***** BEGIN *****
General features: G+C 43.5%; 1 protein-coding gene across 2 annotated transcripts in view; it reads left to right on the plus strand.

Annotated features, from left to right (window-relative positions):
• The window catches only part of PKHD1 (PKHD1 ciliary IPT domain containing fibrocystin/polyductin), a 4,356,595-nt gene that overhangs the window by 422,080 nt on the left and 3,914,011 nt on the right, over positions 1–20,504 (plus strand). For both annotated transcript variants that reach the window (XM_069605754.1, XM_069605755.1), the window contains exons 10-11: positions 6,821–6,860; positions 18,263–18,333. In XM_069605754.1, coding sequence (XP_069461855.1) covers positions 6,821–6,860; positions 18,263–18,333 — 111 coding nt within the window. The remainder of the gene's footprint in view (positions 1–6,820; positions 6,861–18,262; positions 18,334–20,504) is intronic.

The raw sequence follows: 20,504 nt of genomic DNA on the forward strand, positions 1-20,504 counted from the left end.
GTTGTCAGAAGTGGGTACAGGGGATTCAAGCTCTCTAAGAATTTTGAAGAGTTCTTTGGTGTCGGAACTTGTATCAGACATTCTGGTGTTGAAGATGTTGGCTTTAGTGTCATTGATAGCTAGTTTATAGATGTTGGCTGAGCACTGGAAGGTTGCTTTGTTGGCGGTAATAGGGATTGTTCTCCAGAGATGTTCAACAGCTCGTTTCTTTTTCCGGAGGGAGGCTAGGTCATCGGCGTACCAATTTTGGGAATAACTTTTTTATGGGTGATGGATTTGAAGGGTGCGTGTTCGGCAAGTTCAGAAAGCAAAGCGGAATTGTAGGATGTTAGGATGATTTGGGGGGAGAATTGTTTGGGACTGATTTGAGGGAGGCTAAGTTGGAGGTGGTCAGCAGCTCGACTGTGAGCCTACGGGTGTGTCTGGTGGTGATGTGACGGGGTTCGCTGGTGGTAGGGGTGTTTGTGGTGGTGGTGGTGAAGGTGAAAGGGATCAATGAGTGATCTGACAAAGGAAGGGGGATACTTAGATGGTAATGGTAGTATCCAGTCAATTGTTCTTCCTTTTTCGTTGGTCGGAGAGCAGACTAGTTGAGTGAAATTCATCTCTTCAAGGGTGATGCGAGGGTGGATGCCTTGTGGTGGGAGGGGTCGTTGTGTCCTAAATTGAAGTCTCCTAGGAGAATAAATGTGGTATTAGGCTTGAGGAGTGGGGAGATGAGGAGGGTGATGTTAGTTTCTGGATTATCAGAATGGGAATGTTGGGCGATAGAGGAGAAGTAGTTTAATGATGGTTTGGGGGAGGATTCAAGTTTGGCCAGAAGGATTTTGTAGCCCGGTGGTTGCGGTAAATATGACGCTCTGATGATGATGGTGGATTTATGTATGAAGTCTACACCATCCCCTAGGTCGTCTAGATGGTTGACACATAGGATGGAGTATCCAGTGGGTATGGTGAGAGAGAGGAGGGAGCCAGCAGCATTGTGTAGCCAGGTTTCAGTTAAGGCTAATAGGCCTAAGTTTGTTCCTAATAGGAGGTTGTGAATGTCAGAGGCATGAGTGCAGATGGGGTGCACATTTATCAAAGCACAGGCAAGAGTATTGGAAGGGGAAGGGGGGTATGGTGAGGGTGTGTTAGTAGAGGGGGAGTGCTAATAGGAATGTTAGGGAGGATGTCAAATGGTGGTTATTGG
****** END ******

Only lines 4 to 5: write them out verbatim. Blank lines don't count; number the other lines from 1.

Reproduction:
The raw sequence follows: 20,504 nt of genomic DNA on the forward strand, positions 1-20,504 counted from the left end.
GTTGTCAGAAGTGGGTACAGGGGATTCAAGCTCTCTAAGAATTTTGAAGAGTTCTTTGGTGTCGGAACTTGTATCAGACATTCTGGTGTTGAAGATGTTGGCTTTAGTGTCATTGATAGCTAGTTTATAGATGTTGGCTGAGCACTGGAAGGTTGCTTTGTTGGCGGTAATAGGGATTGTTCTCCAGAGATGTTCAACAGCTCGTTTCTTTTTCCGGAGGGAGGCTAGGTCATCGGCGTACCAATTTTGGGAATAACTTTTTTATGGGTGATGGATTTGAAGGGTGCGTGTTCGGCAAGTTCAGAAAGCAAAGCGGAATTGTAGGATGTTAGGATGATTTGGGGGGAGAATTGTTTGGGACTGATTTGAGGGAGGCTAAGTTGGAGGTGGTCAGCAGCTCGACTGTGAGCCTACGGGTGTGTCTGGTGGTGATGTGACGGGGTTCGCTGGTGGTAGGGGTGTTTGTGGTGGTGGTGGTGAAGGTGAAAGGGATCAATGAGTGATCTGACAAAGGAAGGGGGATACTTAGATGGTAATGGTAGTATCCAGTCAATTGTTCTTCCTTTTTCGTTGGTCGGAGAGCAGACTAGTTGAGTGAAATTCATCTCTTCAAGGGTGATGCGAGGGTGGATGCCTTGTGGTGGGAGGGGTCGTTGTGTCCTAAATTGAAGTCTCCTAGGAGAATAAATGTGGTATTAGGCTTGAGGAGTGGGGAGATGAGGAGGGTGATGTTAGTTTCTGGATTATCAGAATGGGAATGTTGGGCGATAGAGGAGAAGTAGTTTAATGATGGTTTGGGGGAGGATTCAAGTTTGGCCAGAAGGATTTTGTAGCCCGGTGGTTGCGGTAAATATGACGCTCTGATGATGATGGTGGATTTATGTATGAAGTCTACACCATCCCCTAGGTCGTCTAGATGGTTGACACATAGGATGGAGTATCCAGTGGGTATGGTGAGAGAGAGGAGGGAGCCAGCAGCATTGTGTAGCCAGGTTTCAGTTAAGGCTAATAGGCCTAAGTTTGTTCCTAATAGGAGGTTGTGAATGTCAGAGGCATGAGTGCAGATGGGGTGCACATTTATCAAAGCACAGGCAAGAGTATTGGAAGGGGAAGGGGGGTATGGTGAGGGTGTGTTAGTAGAGGGGGAGTGCTAATAGGAATGTTAGGGAGGATGTCAAATGGTGGTTATTGG